In the same vein, the word der Oldtimer refers to a classic car, not an old person – that’s an alter Hase “old rabbit.”

This extends to verbs as well. Trampen means “to hitchhike,” which makes sense if you’re familiar with older literature about people riding the rails (probably where the term came from!) and anturnen does not mean to turn something on, but is a word meaning “to get hyped.”

Another common way of implementing English words into German is creating compound words out of an English and a German word. This might sound like creating a Frankenstein monster, although due to the relation between English and German, this works actually fine. An example of such a word is die Teamarbeit or “teamwork,” which consists from the English word “team,” and the German word Arbeit meaning “work.” 

Loan Words vs. Denglish

A Manager Smiling and Standing in Front of Some Office Workers

In German, there are also a ton of words borrowed directly from English, often with the English pronunciation kept totally intact. These loan words have the same meaning in German and English and would be understood by listeners even without any German knowledge.

And in fact, there are hundreds.

Plenty of them pop up in the business world as trendy alternatives to pure German words. One such example of an outdated word is die Besprechung which has been replaced in the business jargon by its English equivalent – “meeting.” 

In the same way, die Leitung has turned into der Manager

You can take a bunch of English verbs related to computers and e-mail and simply conjugate them as if they were German to begin with – so you’ll have googlen, forwarden, clicken, downloaden, and so on instead of what you might find in a dictionary. A lot of Germans find this really annoying, but it really does happen all the time. Just check out a couple of German YouTube channels to see how people talk about tech and software in German, since there’s not really any textbook that can help you with this kind of vocabulary.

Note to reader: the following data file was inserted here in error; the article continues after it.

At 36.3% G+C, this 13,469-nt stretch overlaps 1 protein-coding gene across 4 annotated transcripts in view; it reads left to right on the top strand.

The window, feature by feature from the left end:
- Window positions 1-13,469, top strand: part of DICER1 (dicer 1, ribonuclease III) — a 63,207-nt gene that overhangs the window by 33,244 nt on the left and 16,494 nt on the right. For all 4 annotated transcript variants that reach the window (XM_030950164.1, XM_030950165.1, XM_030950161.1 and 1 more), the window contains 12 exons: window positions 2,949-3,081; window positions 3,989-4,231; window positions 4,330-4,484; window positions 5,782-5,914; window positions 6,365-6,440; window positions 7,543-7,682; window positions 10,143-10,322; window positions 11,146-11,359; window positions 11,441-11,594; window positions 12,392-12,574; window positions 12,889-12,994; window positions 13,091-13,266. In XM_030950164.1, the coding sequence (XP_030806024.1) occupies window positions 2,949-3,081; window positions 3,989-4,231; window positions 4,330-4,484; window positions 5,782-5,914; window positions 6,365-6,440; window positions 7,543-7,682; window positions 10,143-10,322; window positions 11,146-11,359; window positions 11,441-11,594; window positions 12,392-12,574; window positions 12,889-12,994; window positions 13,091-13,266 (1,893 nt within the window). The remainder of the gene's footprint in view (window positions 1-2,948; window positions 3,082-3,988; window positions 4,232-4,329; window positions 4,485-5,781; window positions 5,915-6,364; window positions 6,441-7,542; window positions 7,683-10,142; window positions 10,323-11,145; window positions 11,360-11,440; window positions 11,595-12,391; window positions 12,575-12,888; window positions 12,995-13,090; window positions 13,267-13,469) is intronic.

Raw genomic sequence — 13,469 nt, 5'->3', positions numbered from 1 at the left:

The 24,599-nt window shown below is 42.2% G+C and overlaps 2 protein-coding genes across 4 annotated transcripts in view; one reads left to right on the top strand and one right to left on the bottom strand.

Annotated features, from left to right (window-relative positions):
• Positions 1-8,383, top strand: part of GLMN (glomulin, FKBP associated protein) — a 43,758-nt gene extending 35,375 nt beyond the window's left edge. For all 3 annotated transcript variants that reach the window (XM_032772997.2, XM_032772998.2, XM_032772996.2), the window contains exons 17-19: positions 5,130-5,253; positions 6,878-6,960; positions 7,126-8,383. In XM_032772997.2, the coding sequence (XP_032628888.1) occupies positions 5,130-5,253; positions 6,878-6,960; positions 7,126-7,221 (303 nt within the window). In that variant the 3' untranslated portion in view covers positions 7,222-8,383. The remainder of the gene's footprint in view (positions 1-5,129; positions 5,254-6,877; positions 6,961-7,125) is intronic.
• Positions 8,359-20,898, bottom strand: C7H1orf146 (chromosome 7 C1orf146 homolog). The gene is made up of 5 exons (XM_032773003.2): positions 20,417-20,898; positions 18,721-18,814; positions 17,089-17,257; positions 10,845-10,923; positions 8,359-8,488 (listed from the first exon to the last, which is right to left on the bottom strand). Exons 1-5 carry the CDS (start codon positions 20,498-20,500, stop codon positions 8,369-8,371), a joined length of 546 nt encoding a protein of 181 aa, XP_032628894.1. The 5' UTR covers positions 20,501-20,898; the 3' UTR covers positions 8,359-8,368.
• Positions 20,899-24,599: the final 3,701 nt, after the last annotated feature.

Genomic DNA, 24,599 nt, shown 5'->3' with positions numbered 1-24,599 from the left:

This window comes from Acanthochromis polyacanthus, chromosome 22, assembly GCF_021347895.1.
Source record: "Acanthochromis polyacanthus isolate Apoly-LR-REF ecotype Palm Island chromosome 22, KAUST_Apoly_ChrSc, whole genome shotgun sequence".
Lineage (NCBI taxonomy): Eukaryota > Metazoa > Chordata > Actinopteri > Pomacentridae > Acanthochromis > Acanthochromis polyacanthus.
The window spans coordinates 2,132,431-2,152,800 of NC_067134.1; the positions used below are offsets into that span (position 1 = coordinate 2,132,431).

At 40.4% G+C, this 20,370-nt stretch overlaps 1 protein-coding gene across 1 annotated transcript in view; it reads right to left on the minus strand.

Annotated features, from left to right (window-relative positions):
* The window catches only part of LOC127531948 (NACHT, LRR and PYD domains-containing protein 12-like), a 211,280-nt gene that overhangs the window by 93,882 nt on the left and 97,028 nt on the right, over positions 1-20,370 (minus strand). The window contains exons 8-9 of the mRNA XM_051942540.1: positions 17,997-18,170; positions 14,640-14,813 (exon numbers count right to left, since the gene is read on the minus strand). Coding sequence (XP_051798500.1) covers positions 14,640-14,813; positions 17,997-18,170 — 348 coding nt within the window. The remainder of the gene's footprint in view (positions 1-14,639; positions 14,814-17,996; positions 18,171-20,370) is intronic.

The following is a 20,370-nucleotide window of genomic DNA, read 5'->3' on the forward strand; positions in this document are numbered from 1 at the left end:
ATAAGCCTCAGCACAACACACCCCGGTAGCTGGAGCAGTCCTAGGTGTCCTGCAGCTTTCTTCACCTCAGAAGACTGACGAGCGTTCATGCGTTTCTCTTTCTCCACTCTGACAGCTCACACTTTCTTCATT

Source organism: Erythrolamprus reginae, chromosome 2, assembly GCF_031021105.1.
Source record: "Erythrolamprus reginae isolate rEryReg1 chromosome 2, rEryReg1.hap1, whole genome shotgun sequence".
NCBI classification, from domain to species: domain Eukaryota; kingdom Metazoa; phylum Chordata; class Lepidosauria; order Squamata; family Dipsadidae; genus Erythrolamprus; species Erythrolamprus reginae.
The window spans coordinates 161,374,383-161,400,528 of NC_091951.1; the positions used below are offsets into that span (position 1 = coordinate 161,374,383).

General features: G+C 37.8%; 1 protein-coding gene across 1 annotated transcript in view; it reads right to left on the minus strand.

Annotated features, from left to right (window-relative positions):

How These Names are Said in German

Someone Playing a Playstation with a Blue Controller

Interestingly enough, most pop culture from other countries is dubbed into German instead of just coming with subtitles. Dubbing is a huge deal in German film culture, and usually one actor sticks with a single dubbing target for their entire career.

Because of this, movie and TV series titles are localized into German in their entirety, as it’d be a bit weird to have a whole cast and high-quality dubbing but with a foreign-language title.

Star Wars becomes Krieg der Sterne “War of the Stars” while Lord of the Rings is translated directly as Herr der Ringe. Many German learners have loved Harry Potter und der Stein der Weisen “the Philosopher’s Stone,” in both book and movie formats.